Since full-stack infusion creates such a burly product, the 86 requires no bulkheads for structural support (the two watertight ones are there to meet Bureau Veritas safety standards). And although this freed the designers to play with the layout, they still opted for a rather traditional configuration.
One fixture found in every crew cabin and guest stateroom—others include beveled English mirrors, gold faucets, and LCD TVs—are 12"x8" dead ports, and there's something about them that relates to full-stack infusion. They're recessed into the hull, and their mounting flanges are attached to a lip that's fashioned in the mold instead of embedded in aluminum or plastic frames that were inserted flush with the hull side. Every window is attached this way. The method requires less build time—the windows need only be secured with sealant—and produces a stronger mounting that doesn't have to accommodate the hull's curves.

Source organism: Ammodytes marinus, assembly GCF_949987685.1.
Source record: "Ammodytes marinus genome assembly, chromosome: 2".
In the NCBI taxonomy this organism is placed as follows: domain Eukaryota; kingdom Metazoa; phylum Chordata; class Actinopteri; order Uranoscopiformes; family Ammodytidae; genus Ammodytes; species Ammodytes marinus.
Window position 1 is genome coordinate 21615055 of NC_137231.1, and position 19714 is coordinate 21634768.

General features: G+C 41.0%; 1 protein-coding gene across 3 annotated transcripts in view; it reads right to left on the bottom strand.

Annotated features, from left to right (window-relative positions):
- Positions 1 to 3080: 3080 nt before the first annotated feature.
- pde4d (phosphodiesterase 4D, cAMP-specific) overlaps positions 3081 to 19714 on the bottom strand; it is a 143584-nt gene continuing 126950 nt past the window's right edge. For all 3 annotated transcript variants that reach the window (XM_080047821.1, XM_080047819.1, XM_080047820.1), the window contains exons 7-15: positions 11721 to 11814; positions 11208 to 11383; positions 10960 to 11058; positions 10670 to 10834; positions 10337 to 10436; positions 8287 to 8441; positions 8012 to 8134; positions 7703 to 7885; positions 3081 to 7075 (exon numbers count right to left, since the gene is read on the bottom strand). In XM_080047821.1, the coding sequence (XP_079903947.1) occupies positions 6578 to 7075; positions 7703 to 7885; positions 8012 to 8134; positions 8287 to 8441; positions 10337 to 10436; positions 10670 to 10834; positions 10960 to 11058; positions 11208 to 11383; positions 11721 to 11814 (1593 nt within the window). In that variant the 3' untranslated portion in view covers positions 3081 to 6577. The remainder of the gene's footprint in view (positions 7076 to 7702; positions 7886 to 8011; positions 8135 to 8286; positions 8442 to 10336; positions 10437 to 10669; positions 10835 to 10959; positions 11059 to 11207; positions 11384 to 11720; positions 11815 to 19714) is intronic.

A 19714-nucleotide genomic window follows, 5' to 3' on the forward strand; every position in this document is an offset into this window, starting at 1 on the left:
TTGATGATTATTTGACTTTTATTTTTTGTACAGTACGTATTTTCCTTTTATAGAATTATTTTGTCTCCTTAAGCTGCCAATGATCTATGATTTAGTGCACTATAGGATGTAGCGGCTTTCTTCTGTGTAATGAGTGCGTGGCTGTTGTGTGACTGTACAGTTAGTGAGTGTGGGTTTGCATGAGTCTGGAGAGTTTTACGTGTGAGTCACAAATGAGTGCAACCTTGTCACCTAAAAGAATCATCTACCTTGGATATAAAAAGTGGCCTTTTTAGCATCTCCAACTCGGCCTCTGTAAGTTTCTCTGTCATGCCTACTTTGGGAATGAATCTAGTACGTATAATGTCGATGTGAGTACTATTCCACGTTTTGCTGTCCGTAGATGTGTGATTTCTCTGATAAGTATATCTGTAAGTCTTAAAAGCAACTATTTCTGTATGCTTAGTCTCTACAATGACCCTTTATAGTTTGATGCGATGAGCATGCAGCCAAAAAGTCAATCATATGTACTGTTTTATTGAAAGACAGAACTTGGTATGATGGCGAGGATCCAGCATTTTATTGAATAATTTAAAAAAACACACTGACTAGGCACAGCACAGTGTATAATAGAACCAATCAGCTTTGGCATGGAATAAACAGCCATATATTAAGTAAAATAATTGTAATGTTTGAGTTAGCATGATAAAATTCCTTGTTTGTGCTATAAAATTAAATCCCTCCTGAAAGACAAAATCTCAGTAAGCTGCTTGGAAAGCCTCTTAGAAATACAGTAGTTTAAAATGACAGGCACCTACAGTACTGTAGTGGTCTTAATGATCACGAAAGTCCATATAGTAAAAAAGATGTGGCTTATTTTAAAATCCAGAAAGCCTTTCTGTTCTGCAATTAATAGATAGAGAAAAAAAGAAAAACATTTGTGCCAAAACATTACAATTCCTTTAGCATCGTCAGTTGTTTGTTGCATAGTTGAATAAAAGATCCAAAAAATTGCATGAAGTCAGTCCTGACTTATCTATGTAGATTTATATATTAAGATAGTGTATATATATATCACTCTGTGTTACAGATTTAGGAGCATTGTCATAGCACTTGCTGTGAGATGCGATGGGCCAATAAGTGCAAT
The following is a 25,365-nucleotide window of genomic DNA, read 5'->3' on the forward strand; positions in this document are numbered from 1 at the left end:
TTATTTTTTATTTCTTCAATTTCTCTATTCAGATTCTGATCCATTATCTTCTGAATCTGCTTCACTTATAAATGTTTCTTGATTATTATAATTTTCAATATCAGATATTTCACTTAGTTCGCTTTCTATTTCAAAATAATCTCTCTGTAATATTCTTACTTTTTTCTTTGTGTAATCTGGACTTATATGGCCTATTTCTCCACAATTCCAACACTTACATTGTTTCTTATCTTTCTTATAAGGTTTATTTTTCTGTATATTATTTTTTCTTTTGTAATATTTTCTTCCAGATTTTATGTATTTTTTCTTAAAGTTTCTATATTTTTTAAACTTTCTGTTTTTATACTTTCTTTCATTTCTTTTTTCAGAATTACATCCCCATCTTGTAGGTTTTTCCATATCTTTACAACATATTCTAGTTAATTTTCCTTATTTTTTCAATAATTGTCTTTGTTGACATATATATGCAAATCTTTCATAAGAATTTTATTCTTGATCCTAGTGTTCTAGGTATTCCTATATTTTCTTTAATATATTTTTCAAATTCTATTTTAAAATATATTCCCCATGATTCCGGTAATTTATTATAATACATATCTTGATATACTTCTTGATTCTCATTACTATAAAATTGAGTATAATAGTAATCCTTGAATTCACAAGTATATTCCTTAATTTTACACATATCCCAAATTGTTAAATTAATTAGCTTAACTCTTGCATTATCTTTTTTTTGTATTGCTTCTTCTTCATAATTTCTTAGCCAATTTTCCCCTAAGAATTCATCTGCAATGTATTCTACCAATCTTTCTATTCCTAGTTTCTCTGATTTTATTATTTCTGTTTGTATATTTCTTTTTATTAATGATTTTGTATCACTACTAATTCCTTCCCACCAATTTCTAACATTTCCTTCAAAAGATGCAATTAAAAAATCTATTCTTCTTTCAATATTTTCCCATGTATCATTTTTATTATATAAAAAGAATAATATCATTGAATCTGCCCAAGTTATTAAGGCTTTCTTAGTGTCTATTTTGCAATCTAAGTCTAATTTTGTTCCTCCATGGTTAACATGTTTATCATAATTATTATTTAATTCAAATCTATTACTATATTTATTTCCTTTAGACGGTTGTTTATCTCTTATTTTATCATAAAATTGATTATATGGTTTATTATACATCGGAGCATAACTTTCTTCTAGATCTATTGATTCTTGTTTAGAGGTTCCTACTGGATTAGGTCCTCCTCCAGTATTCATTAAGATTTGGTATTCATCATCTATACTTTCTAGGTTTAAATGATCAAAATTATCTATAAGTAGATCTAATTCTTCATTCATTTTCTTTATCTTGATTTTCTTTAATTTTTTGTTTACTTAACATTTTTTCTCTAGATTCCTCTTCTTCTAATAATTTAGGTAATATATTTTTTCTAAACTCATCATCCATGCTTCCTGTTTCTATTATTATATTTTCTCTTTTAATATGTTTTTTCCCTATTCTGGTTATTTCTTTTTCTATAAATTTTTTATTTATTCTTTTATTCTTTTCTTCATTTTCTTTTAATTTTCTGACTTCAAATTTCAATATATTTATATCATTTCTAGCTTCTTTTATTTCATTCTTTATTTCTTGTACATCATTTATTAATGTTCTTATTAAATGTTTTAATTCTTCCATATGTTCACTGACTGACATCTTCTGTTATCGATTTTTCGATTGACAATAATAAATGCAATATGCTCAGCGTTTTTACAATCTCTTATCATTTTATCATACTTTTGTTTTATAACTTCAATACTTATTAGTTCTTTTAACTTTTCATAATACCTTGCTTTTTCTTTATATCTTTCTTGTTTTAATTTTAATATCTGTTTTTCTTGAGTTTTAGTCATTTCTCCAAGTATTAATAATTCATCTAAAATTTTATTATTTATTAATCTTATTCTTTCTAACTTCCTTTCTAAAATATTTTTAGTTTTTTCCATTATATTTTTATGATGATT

And that's just one of the timesavers built into the 86's mold. Perhaps most impressive are the conduits that run throughout the vessel, which carry all wiring, hydraulic hoses, and plumbing lines. And at every junction and sharp turn, there's an access panel—grain-matched if appropriate and secured with latches instead of screws. Open the panel, and you'll see every wire and hose properly labeled and color-coded; the key is displayed on the forward engine-room bulkhead for hoses and on the wheelhouse distribution panel for wiring. This saves time when installing a part or tracking down a problem.
But building these conduits and everything else into the mold of the 86 wasn't easy. "I had a lot of sleepless nights leading up to the infusion," Marlow admitted. It's no wonder: There were no second chances. If something big had gone wrong during the 36-hour infusion process, the entire section would have been useless, and all of the money would have been lost. For Marlow, however, the cost of being able to lay up a boat in seven days versus seven weeks, coupled with all of the other advantages of his RIVAT process, made it worth his while.